New Once-a-Day Blood Pressure Drug Effective

Aliskiren is first new type of antihypertensive in a decade

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By Steven Reinberg
HealthDay Reporter

WEDNESDAY, May 17 (HealthDay News) -- Two studies find that the new blood pressure drug aliskiren is effective in controlling high blood pressure, either alone or in combination with another common blood pressure drug.

Aliskiren is the first in a new class of drugs called renin inhibitors. Renin is an enzyme associated with regulation of circulation and blood pressure.

"This is the first new drug to treat hypertension in the last decade," said lead researcher Dr. Jerry Mitchell, from the Texas Center for Drug Development, in Houston.

"The benefits of blood pressure reduction are maximized if control is maintained continuously," which is what aliskiren appears to do, he said. Unlike most other blood pressure medications, which are taken twice a day, aliskiren is taken only once a day.

If left unchecked, "blood pressure variability is associated with damage to the heart, kidneys and brain," Mitchell noted.

The Houston researcher said scientists have long tried to find a drug that would act on renin, and this is the first one that has worked.

Aliskiren is not yet available, Mitchell said, but it has been submitted for approval by the U.S. Food and Drug Administration.

Both studies were presented Wednesday at the American Society of Hypertension annual meeting, in New York City.

In Mitchell's study, researchers looked at aliskiren's effect on lowering blood pressure over the course of a day.

In the study, 216 people with mild to moderate high blood pressure were randomly assigned to receive aliskiren at 150, 300 or 600 milligrams once a day, or placebo. Patients remained on their regimens for eight weeks.

Mitchell's team found that patients taking aliskiren achieved lower blood pressure compared with those taking the placebo. In addition, patients on aliskiren maintained a steady blood pressure without the usual spikes and dips in blood pressure seen in the morning and at night.

"There is no morning surge to hypertensive levels, it works throughout the 24-hour cycle," Mitchell said. "Aliskiren has the potential to maximize protection of the heart, kidneys and brain through continuous, smooth, blood pressure-lowering."

In the second study, a team led by Dr. Alberto Villamil, from Fundapres in Buenos Aires, Argentina, evaluated the efficacy and safety of aliskiren, alone and together with the diuretic hydrochlorothiazide.

Among nearly 2,800 patients with high blood pressure, the researchers found that aliskiren, when used by itself, significantly lowered blood pressure and, when used in combination with the diuretic, showed even greater reduction in blood pressure.

After eight weeks of treatment, patients who took aliskiren alone were able to lower their blood pressure by as much as 15.7 mm/Hg, while those taking both drugs were able to lower their blood pressure by as much as 21.2 mm/Hg, Villamil said.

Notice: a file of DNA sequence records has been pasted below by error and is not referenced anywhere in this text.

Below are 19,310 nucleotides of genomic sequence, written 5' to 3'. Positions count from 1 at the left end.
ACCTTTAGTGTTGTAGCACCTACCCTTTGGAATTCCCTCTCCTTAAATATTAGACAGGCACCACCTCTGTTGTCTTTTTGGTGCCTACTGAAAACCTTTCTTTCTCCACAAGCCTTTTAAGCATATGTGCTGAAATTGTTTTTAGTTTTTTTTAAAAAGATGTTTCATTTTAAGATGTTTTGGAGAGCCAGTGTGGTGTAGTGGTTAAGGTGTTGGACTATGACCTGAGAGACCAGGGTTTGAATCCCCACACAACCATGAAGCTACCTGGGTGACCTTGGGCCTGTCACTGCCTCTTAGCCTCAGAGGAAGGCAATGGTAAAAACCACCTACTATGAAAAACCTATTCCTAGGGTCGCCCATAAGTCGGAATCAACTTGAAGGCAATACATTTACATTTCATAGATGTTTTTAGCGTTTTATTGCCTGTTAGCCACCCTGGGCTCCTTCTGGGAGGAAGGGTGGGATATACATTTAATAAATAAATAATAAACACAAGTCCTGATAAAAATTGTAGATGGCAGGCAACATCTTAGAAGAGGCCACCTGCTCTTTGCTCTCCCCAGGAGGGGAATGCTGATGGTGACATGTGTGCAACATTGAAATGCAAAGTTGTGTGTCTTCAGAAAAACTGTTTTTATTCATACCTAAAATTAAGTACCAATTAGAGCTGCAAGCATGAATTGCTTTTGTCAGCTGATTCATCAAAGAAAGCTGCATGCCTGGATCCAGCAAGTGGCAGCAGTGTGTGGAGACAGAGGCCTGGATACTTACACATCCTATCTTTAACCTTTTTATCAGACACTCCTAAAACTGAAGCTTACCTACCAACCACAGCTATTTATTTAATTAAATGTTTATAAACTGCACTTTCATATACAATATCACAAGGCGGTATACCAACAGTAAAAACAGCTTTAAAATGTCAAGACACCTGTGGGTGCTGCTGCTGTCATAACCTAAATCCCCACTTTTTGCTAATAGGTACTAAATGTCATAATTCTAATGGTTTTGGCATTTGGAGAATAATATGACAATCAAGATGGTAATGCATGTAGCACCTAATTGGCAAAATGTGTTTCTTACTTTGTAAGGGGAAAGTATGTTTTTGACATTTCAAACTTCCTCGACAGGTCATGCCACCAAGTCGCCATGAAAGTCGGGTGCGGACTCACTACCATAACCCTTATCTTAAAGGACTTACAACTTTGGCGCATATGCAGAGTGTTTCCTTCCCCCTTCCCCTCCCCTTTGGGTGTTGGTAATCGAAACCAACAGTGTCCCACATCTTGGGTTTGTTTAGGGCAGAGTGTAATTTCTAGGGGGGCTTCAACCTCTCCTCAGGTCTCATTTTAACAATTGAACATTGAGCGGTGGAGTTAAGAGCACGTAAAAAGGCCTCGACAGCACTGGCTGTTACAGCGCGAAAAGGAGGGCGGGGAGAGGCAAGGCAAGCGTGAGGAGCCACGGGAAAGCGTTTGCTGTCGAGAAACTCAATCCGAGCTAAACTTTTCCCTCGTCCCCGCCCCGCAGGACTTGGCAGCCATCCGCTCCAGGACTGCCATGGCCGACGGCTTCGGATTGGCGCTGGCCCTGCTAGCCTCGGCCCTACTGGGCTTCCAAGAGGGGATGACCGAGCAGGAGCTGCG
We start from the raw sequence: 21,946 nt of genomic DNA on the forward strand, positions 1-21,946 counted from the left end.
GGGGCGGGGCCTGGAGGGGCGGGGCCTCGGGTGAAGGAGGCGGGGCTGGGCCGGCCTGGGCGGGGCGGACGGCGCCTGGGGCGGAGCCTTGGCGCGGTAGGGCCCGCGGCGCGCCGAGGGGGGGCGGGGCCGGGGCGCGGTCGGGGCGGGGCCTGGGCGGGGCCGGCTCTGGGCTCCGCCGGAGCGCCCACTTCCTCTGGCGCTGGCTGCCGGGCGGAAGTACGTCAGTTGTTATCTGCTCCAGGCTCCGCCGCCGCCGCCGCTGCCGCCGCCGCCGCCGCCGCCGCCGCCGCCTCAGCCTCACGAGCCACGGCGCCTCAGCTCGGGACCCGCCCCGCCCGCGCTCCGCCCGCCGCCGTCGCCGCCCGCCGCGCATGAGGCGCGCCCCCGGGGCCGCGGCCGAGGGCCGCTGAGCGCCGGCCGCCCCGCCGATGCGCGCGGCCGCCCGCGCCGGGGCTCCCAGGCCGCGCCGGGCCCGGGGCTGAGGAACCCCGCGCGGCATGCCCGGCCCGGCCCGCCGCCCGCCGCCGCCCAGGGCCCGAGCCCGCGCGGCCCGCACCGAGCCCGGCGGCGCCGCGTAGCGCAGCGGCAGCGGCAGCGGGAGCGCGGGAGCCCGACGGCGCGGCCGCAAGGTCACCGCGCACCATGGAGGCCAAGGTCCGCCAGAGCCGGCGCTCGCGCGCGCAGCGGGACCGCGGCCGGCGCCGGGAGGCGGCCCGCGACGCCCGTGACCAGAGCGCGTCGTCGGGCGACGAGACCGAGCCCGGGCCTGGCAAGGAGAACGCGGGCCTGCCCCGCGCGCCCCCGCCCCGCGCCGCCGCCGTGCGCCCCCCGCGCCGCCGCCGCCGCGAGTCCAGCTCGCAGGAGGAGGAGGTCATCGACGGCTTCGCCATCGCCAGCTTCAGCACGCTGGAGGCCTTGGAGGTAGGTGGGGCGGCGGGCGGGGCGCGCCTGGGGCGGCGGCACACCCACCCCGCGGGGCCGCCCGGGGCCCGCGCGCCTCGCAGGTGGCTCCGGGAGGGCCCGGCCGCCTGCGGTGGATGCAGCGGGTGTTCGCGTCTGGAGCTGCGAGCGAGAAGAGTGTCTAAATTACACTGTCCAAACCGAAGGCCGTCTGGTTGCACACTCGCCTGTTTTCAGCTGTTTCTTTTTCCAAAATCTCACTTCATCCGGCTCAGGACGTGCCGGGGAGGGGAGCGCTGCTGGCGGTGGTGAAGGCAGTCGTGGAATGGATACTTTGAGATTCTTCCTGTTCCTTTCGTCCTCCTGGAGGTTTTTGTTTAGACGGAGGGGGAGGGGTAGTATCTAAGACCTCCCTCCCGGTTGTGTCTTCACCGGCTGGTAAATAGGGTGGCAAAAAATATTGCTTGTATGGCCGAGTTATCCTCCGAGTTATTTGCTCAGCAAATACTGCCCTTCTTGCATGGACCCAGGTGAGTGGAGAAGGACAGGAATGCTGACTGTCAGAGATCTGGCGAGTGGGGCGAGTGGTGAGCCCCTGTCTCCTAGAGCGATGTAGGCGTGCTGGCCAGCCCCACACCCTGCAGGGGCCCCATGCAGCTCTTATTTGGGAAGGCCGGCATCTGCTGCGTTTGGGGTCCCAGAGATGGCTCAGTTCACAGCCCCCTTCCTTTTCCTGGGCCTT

"There is clearly a trend to obtain more important blood pressure reductions when we use the combination doses," Villamil said. In addition, more than 80 percent of the patients responded to the combination therapy, he added.

In addition, all the drug and dose combinations were well-tolerated and had the same side effects as patients receiving placebo, Villamil said.

One expert thinks the new drug is interesting, but he isn't sure how it is going to fit into blood pressure treatment.

"It's always interesting to have something new to work with," said Dr. Thomas Giles, president of the American Society of Hypertension.

"The principal question is, what will it bring to the table?" Giles, a professor of medicine at Tulane University, added. "At this point, that's a lot of conjecture."

It is not clear that aliskiren is any better than medications already available, Giles said. But he added that it may find use in combination with other blood pressure drugs, because most people need more than one drug to control their blood pressure.

"Patients will have access to another drug that has a very good side effect profile," Giles said. "That's always helpful. In addition, patients may be able to get drug combinations that are more effective."

"The true test is whether this drug will add anything to reducing organ damage and reducing morbidity and mortality," Giles said. "We don't know that yet."

Both studies were funded by Novartis Pharma AG, the maker of aliskiren.

More information

For more on high blood pressure, head to the American Heart Association.

SOURCES: Jerry Mitchell, M.D., Texas Center for Drug Development, Houston; Alberto Villamil, M.D., president, Fundapres, Buenos Aires, Argentina; Thomas Giles, M.D., professor of medicine, Tulane University, New Orleans, and president, American Society of Hypertension; May 17, 2006, presentation, American Society of Hypertension annual meeting, New York City

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